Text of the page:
I would notice now what two important truths we have here together - opposite, yet connected. As to our union with Christ, we know, blessed be God! that it does not depend upon our walk and doings; it is settled and secured for us by Him in Christ Jesus. It does not depend upon our frames and feelings. It ever exists. But the realization of that union is closely connected with our walk. "He that hath my commandments, and keepeth them," says the Lord, "he it is that loveth me: and he that loveth me shall be loved of my Father, and I will love him, and will manifest myself to him." (v. 21.)

Yea, He has something more than manifesting to speak of. He does not come alone in verse 23, but another with Him; and they come to abide. "We will come unto him, and make our abode with him." How important to see these two. That our union is established irrevocably in Him, thus giving full rest to our souls, independent of our works, and yet called so to walk as to have its full joy in us.

This union with Christ brings in another thing which I passed over before, our position here of power as in union with Christ, having the Spirit, "He that believeth on me, the works that I do shall He do also; and greater works than these shall he do; because I go unto my Father." (v. 12.)

Our place now in the world, if we use it aright, is one of power. I do not mean necessarily external power at all; because we are united with Him who is in the place of power, "gone to His Father" (v. 12), "exalted by the right hand of God," says Peter (Acts 2:33), "glorified." (Acts 3:13.) This was, I judge, a great power of their testimony just then. I suppose this was quite verified at Pentecost, when the Spirit was given, when three thousand souls were added to them in that day. "The time of power, the demonstration of power, was come, because Jesus was glorified." Perhaps this thought is a little conveyed to us in the words, "the day of Pentecost was fully come." The fruits of the seed which He had sown were quickened. Remark in the beautiful connection between Jesus glorified and the Spirit present, the power of our union with Him, "He that believeth on me . . . out of his belly shall flow rivers of living water." (John 7:38.) And let us remark, this is equally our portion now, though it may be modified in application by apostasy; "we are in union with Jesus, we have the indwelling Spirit." We ought therefore to show forth the power of Him with whom we are in union, that good vine into which we have been grafted. Our power to do this is shown in Jesus. (John 15:4, 8.)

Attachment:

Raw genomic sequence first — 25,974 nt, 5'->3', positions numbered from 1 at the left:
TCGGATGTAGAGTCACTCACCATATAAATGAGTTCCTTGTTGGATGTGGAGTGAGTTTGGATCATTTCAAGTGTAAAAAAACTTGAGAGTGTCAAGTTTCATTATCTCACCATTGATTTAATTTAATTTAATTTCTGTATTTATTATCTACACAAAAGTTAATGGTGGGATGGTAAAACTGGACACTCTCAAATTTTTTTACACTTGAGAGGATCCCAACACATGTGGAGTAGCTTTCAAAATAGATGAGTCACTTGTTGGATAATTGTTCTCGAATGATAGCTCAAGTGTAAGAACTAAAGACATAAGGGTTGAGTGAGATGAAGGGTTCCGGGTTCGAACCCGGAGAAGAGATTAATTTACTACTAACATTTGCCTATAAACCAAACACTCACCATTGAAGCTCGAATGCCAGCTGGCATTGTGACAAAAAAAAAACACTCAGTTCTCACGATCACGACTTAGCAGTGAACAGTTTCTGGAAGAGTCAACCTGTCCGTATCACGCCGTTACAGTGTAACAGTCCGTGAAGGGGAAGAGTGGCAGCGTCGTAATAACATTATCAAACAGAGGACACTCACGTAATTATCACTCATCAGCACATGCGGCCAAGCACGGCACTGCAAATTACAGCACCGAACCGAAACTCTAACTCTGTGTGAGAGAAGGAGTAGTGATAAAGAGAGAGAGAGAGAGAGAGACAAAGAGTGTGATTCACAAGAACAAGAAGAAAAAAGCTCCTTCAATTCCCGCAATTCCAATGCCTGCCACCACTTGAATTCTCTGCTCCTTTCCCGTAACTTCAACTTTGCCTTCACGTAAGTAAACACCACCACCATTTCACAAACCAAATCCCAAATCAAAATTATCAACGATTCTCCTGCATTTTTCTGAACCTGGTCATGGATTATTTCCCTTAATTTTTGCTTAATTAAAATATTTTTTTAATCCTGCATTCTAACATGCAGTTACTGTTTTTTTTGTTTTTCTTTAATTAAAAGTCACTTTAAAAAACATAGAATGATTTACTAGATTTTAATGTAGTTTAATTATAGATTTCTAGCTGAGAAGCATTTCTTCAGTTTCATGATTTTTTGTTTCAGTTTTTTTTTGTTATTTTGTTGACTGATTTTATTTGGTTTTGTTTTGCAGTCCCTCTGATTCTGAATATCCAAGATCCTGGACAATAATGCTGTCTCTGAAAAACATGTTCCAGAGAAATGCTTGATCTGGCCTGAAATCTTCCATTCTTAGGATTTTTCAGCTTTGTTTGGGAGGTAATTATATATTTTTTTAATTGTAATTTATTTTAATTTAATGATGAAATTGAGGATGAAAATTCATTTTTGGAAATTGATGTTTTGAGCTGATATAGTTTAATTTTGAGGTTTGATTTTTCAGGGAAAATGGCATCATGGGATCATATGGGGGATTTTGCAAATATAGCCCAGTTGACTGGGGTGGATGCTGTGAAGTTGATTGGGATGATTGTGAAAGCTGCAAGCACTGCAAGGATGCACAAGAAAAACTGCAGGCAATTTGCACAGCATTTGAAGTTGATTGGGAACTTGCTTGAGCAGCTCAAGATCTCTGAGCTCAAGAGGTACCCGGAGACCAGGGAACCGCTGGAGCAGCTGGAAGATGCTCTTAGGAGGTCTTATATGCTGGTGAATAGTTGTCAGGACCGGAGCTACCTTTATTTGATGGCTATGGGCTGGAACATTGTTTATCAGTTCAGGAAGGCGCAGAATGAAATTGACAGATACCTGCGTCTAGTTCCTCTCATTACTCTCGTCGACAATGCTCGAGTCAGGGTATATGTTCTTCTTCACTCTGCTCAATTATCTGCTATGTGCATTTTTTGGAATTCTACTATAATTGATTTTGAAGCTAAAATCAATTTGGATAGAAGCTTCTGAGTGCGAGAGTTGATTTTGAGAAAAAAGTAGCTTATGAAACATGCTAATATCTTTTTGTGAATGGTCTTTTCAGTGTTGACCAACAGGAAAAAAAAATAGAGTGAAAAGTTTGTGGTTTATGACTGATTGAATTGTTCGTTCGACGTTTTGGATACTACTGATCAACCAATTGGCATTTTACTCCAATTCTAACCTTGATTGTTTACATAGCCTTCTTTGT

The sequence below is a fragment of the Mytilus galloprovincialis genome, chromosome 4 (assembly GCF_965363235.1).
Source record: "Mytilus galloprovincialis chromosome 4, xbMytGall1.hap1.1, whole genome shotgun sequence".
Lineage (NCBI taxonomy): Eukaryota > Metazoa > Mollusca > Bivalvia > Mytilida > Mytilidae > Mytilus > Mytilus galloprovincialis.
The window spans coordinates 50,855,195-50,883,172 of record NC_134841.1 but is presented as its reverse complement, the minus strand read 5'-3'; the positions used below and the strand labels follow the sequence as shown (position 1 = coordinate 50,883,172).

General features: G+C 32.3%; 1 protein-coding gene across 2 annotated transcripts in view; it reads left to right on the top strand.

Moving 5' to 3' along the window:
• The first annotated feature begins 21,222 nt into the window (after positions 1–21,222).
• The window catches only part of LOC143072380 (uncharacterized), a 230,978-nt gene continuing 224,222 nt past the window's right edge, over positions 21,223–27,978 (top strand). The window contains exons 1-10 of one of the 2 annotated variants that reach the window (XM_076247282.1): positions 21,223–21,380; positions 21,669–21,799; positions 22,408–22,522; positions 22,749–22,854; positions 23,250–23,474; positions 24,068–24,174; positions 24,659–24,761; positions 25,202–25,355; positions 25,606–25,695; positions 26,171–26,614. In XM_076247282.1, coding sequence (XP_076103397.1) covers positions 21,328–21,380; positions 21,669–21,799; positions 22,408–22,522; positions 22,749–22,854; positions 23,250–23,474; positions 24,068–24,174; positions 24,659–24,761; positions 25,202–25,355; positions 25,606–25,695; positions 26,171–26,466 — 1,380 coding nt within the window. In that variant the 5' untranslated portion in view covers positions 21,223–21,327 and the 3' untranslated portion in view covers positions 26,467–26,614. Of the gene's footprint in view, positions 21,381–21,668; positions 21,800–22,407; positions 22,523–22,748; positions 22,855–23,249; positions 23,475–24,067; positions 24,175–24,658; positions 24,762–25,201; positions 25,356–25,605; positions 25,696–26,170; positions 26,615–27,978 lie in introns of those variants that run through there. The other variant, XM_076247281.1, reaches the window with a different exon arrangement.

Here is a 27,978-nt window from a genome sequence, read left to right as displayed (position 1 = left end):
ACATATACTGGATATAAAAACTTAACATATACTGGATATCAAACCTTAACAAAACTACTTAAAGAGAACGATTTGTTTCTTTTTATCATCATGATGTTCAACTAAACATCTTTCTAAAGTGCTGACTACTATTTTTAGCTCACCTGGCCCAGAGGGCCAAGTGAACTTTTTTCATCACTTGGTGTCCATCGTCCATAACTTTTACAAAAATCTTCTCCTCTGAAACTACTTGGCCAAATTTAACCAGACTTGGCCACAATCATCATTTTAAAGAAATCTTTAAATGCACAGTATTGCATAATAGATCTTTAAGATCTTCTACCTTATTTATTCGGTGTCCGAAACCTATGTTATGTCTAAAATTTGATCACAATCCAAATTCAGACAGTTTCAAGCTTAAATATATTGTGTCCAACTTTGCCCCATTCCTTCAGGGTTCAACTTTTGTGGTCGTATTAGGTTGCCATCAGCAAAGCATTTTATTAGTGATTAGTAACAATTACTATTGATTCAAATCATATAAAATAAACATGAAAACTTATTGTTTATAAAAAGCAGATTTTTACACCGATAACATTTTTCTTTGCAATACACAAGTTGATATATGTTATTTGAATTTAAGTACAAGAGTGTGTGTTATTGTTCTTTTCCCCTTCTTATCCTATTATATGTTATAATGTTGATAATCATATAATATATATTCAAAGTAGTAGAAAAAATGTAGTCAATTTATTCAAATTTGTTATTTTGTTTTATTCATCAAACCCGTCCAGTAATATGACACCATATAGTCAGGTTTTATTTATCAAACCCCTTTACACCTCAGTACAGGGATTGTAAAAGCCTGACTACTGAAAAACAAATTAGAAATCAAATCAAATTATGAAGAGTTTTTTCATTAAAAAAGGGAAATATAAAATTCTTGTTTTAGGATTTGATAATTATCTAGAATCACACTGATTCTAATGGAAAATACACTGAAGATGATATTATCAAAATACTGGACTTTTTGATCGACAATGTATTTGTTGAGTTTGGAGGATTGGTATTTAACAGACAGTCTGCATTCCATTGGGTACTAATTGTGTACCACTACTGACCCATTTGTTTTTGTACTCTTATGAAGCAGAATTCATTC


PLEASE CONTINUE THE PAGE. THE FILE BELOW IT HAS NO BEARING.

A further way of our power is shown in John 14:13; how regulated, John 15:7.

When I add to this the teaching of chap. 15, our power of service as in the living vine, our relation to Him as friends, having the full knowledge and communion of His mind" the mind of Christ," the Spirit's agency, as "the Revealer" (John 16:7, 12, 13) - the boundless store that, in consequence of our position, belongs to us (John 16:14, 15), the simple, naked position of love in which we stand before the Father, so as, in one sense, to need nothing to support us (John 16:26, 27)though we know in His wisdom and grace there is something more to support us, quite indispensable, even the priesthood of Christ - and finally, presentation unto Him in glory according to His own will (John 17:24), we may truly say, "Who hath heard such a thing? who hath known such a thing?" "Eye hath not seen, nor ear heard, neither have entered into the heart of man, the things which God hath prepared for them that love Him. But God hath revealed them unto us by His Spirit." (1 Cor. 2:9, 10.),